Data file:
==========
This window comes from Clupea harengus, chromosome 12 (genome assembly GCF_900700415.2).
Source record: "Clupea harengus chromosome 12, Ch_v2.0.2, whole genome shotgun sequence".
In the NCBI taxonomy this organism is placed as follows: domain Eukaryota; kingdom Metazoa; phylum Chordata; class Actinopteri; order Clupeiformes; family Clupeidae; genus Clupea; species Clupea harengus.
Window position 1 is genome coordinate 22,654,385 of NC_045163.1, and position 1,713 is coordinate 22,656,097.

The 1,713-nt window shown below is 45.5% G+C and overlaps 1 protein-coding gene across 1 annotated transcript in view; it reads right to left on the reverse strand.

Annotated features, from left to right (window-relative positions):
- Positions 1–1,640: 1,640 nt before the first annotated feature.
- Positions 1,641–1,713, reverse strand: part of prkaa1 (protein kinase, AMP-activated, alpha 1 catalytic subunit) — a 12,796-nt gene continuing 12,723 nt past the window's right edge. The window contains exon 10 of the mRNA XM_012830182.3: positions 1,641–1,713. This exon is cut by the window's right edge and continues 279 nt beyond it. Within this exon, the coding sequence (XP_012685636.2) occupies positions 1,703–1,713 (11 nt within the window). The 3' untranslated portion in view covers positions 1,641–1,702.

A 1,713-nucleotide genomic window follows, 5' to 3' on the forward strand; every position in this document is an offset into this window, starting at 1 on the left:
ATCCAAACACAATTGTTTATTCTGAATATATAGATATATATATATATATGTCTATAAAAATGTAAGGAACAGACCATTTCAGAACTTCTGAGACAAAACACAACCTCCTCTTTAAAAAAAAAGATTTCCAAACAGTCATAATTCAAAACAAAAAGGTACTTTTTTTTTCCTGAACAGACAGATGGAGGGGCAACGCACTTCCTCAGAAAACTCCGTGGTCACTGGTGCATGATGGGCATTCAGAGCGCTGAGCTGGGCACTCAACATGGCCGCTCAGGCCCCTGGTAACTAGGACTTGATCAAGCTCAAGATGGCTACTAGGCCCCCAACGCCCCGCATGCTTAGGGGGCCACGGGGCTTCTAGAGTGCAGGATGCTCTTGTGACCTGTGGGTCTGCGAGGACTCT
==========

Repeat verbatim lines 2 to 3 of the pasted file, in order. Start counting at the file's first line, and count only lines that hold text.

Source record: "Clupea harengus chromosome 12, Ch_v2.0.2, whole genome shotgun sequence".
In the NCBI taxonomy this organism is placed as follows: domain Eukaryota; kingdom Metazoa; phylum Chordata; class Actinopteri; order Clupeiformes; family Clupeidae; genus Clupea; species Clupea harengus.